Treasury Department Issues Emergency Recall Of All Us Dollars
Economy Adds to Woes of New York's Governor
The faltering economy helped to drain the good will that greeted New York Gov. David Paterson's ascension to office, and now is complicating his efforts to tackle the state's budget problems. The Democrat has become a target of the public's ire after taking over following the hasty resignation of former Gov. Eliot Spitzer in March 2008. Mr. Paterson was vilified for proposing, then scuttling, a bevy of small taxes to patch a severe budget shortfall. He also failed to convince a majority of lawmakers to pump cash into New York City's regional transit operations to stave off higher fares and drastic service cuts. Now state-employee unions are skewering him in television and radio ads, saying program cuts in the $133 billion state budget will harm the public. Union officials have refused to reopen wage contracts, despite a threat of 8,700 layoffs.
Last week, the governor introduced legislation that would legalize gay marriage. "That's not a priority for the state. We have to worry about jobs," said Republican Brian Kolb, leader of the state Assembly's minority conference. Amid the budget turmoil, Mr. Paterson's favorability rating has fallen to 27% and his positive job-performance rating has plunged to 18%, according to a Siena Research Institute poll released earlier this week. "It is staggering, the speed with which his popularity has fallen," said Steven Greenberg, a spokesman for the poll. The governor had an approval rating of 60% three months ago, Mr. Greenberg said. Mr. Paterson enjoyed broad support when he took the helm after Mr. Spitzer resigned amid a prostitution scandal. But Mr. Paterson's popularity began to slide over the winter after he took weeks to fill the U.S. Senate seat vacated when Hillary Clinton became Secretary of State.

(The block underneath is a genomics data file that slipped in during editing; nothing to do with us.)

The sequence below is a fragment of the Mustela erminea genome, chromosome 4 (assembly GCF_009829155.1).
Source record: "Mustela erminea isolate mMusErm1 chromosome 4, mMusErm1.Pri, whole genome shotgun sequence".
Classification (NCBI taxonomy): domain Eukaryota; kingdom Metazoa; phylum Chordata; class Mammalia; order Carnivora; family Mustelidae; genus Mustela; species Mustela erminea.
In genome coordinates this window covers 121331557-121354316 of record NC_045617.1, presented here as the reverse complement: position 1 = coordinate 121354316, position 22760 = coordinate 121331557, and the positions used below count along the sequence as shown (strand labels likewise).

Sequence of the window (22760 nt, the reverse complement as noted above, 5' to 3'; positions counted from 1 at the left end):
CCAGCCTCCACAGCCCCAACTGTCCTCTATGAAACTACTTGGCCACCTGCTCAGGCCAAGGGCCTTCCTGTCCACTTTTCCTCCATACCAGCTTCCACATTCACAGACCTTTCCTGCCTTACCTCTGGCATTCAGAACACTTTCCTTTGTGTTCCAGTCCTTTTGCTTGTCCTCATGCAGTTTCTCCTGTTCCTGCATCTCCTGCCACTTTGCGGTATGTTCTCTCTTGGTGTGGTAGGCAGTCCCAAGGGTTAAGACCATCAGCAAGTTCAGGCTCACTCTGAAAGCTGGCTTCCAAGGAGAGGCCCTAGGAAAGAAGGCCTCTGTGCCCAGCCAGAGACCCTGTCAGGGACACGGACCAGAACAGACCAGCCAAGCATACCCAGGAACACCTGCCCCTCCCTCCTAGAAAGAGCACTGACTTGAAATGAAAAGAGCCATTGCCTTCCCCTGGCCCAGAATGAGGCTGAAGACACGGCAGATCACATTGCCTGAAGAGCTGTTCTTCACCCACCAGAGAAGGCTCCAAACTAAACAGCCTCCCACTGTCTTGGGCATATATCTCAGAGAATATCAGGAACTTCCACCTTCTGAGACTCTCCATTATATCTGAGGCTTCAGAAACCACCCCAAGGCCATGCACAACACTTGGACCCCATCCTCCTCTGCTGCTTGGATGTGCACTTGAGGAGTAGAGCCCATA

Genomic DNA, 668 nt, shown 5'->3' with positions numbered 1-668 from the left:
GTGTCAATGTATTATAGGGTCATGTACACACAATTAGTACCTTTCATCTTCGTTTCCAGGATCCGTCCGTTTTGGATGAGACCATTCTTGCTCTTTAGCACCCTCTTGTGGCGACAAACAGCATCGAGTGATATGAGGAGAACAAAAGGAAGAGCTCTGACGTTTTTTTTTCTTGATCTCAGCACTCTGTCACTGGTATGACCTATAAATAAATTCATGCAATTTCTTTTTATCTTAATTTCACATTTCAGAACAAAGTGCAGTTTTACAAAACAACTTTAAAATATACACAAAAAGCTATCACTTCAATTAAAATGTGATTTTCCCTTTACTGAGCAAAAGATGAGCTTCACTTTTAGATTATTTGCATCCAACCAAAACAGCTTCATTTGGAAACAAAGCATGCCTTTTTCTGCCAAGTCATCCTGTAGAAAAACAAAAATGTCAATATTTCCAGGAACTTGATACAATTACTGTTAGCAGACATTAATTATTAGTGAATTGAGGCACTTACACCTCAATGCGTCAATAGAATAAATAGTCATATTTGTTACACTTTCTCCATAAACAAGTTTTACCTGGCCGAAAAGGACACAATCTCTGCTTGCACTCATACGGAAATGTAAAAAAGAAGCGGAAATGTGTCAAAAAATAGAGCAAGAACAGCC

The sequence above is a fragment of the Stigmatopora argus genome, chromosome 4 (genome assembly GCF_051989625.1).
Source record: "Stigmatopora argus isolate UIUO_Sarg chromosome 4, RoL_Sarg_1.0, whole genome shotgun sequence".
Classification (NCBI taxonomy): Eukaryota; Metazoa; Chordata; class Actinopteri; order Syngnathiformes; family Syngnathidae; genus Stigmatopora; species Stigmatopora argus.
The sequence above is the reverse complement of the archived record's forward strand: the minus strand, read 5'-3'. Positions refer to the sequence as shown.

His poll numbers have plummeted since then, as many faulted his handling of the budget and the state's economy. Aides to the governor say he approved a trim budget that will actually save money for New Yorkers by changing health-care spending priorities. To balance the budget, "he asked all New Yorkers to share in this sacrifice," a spokeswoman said. Mr. Paterson faced a $17.7 billion budget deficit this year, and his situation highlights the predicament of governors who are required to balance budgets and can't rely on deficit spending. This can be especially challenging for Democrats, who are typically supported by the public-sector unions that consume a large chunk of state spending and are now bearing the brunt of cuts in many states.
Mr. Paterson has taken heat for approving a budget with new taxes and spending even as New York has lost private-sector jobs for seven-straight months. A spokeswoman for the governor said the budget reflects spending of federal stimulus money. She said the budget will save the state more than $2 billion by investing in primary and preventative health care, eliminating expensive in-patient hospital stays. But critics lambasted Mr. Paterson for signing a budget that allowed individual lawmakers to include money for pet projects. The governor asked state labor boards to reopen contracts. Unions say they are being unfairly singled out by Mr. Paterson so he can look like he is tough on spending. "He wants a piece of our hide so he can use it for political purposes," said Stephen Madarasz, a spokesman for the state Civil Service Employees Association, whose group has spent $1 million airing ads attacking the governor.
GM shutdown to begin next month